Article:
Effective January 1, 2016, CMS began to reimburse physicians and other qualified healthcare professionals to have end-of-life discussions with their patients.
The project will also focus on eMOLST, a secure Web-based application that assists healthcare professionals in documenting MOLST discussions, including patients' values, beliefs, and goals for care, and helps ensure patient access to medical orders and their MOLST discussion. IPRO will provide technical support to healthcare providers throughout the length of the project, in order to facilitate the adoption, training in and implementation of eMOLST.
"New York's eMOLST is easy to use, improves clinical and legal outcomes, and provides a community solution to ensure the medical orders and a copy of the discussion are available in an emergency," says Dr. Bomba.
Long Island was selected for focused efforts on end-of life care planning based on IPRO's review and analysis of 2012 data from the Dartmouth Atlas of Health Care. For more than 20 years, the Atlas has documented variations in how medical resources are distributed and used in the United States. The Dartmouth Atlas uses Medicare claims data for analysis of national, regional, and local healthcare markets, as well as hospitals and their affiliated physicians.
For the state's Medicare population, Dartmouth Atlas data indicate that in 2012 the Long Island Hospital Referral Region (HRR) ranked highest of all New York State HRRs in hospital admissions within the last six months of life. The Long Island HRR also ranked in the top three HRRs for inpatient days in the last six months of life, admissions to the ICU/CCU during hospital stays in which the patient died, and in the percent of patients who spent seven or more days in an ICU/CCU in the last six months of their lives.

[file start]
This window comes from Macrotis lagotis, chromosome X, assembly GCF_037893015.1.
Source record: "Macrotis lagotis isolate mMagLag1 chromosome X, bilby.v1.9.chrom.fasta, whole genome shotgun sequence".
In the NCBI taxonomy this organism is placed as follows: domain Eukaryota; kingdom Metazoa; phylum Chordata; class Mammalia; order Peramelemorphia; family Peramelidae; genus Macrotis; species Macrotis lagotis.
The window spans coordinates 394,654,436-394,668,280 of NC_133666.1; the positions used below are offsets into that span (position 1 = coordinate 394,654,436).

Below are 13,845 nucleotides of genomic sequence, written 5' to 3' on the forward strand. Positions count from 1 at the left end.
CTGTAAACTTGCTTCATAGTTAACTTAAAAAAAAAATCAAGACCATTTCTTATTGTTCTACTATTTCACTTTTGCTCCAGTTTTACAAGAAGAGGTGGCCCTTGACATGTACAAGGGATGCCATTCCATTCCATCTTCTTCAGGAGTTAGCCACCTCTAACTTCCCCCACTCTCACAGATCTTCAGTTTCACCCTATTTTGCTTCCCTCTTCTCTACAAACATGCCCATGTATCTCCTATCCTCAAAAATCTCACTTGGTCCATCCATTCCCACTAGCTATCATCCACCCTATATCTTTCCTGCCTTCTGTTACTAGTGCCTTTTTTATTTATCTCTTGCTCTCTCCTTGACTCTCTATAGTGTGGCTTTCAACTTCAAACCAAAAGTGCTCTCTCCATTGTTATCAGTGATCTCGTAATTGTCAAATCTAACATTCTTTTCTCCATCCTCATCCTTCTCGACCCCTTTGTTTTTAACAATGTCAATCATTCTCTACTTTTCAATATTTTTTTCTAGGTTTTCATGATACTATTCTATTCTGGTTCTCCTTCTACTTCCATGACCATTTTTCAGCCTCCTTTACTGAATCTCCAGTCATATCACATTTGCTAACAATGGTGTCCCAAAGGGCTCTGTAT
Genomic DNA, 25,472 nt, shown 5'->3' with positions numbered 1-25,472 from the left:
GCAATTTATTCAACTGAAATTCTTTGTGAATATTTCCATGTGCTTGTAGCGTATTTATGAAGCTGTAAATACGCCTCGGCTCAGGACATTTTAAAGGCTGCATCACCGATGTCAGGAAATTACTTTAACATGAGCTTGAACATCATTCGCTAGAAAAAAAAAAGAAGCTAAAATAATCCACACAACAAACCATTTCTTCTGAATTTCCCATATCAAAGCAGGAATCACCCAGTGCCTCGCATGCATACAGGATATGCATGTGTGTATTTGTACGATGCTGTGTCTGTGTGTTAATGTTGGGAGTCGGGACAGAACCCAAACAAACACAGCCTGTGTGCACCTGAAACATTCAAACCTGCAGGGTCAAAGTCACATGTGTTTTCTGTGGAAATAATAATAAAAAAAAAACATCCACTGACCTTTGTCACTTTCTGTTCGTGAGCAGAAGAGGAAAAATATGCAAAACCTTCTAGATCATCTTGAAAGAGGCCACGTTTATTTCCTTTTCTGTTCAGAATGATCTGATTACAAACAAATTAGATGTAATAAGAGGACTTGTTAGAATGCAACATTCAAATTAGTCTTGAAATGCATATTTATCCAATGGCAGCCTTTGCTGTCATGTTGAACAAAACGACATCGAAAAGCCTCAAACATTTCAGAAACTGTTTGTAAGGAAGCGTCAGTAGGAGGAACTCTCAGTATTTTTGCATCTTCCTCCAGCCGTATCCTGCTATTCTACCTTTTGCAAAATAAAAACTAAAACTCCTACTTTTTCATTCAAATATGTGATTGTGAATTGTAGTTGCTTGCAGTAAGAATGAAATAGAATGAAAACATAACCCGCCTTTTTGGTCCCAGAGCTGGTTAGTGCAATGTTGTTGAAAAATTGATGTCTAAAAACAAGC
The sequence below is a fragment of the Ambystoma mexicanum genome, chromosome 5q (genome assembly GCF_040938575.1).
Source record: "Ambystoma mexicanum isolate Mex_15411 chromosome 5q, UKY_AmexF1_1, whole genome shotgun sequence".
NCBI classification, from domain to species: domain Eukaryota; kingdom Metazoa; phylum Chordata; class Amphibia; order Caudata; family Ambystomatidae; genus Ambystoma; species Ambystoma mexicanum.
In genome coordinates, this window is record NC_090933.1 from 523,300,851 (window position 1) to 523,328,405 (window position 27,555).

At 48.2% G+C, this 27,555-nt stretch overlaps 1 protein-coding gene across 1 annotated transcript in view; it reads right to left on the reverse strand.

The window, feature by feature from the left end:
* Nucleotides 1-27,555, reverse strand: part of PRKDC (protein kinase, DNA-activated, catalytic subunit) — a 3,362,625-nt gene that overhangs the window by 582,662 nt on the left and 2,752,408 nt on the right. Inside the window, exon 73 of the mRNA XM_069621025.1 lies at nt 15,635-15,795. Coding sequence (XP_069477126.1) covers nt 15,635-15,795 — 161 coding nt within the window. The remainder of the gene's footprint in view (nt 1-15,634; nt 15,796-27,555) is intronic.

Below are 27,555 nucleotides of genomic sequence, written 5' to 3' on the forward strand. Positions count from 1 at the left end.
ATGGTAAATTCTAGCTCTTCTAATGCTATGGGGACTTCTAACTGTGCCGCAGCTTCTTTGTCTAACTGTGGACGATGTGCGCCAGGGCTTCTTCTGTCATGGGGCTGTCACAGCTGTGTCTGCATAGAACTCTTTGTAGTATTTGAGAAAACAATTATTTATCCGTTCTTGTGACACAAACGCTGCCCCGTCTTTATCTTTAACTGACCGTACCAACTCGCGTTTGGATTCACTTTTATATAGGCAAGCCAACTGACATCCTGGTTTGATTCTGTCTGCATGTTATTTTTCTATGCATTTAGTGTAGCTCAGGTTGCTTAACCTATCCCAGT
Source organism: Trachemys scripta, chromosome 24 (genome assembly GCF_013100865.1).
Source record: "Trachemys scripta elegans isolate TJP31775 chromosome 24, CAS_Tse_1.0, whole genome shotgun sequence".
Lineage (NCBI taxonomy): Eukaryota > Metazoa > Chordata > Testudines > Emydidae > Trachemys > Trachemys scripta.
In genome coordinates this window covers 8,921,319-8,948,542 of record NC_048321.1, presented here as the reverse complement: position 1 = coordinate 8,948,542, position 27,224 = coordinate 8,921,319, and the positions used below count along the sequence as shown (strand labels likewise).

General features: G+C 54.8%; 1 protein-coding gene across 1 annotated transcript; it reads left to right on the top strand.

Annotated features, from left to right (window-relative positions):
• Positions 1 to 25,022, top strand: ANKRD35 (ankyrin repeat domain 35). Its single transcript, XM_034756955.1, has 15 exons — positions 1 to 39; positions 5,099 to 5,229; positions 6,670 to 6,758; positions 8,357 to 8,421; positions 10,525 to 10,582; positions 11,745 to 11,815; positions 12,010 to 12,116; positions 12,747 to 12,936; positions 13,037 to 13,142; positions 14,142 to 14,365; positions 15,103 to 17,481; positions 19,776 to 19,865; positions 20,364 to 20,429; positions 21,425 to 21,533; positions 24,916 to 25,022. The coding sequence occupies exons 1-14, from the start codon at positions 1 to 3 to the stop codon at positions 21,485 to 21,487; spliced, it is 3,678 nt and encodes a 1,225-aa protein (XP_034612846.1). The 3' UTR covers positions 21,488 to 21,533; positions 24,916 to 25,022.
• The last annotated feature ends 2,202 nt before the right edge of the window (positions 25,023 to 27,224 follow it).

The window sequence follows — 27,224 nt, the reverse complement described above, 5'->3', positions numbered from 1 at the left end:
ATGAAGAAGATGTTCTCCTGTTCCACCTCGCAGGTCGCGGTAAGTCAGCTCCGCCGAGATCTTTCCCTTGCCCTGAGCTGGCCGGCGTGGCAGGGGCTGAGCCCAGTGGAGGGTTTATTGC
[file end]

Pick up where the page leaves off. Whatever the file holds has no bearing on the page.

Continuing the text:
"There is a great opportunity on Long Island to develop a community-wide approach to advance care planning to help Medicare beneficiaries receive high quality end-of-life care that is aligned with their values, beliefs and goals for care," says Dr. Bradley.
The IPRO-led AQIN is one of 14 Medicare-funded Quality Innovation Network-Quality Improvement Organizations (QIN-QIOs) operating across the U.S. To learn more about the AQIN Transforming End-of-Life Care Initiative, contact IPRO Senior Director and Project Lead Sara Butterfield, BSN, RN, CPHQ, CCM at Sara.Butterfield@area-I.hcqis.org or (518) 426-3300, Ext. 104. Visit the AQIN website at www.atlanticquality.org. To learn more about the QIO program, visit www.qioprogram.org. For more information on IPRO, go to: www.ipro.org. For more information on advance care planning and MOLST, visit www.CompassionAndSupport.org. For more information on eMOLST, go to www.NYSeMOLSTregistry.com.
This material was prepared by the Atlantic Quality Innovation Network (AQIN), the Medicare Quality Innovation Network-Quality Improvement Organization for New York State, South Carolina, and the District of Columbia, under contract with the Centers for Medicare & Medicaid Services (CMS), an agency of the U.S. Department of Health and Human Services. The contents do not necessarily reflect CMS policy. 11SOW-AQINNY-TskD.2-16-02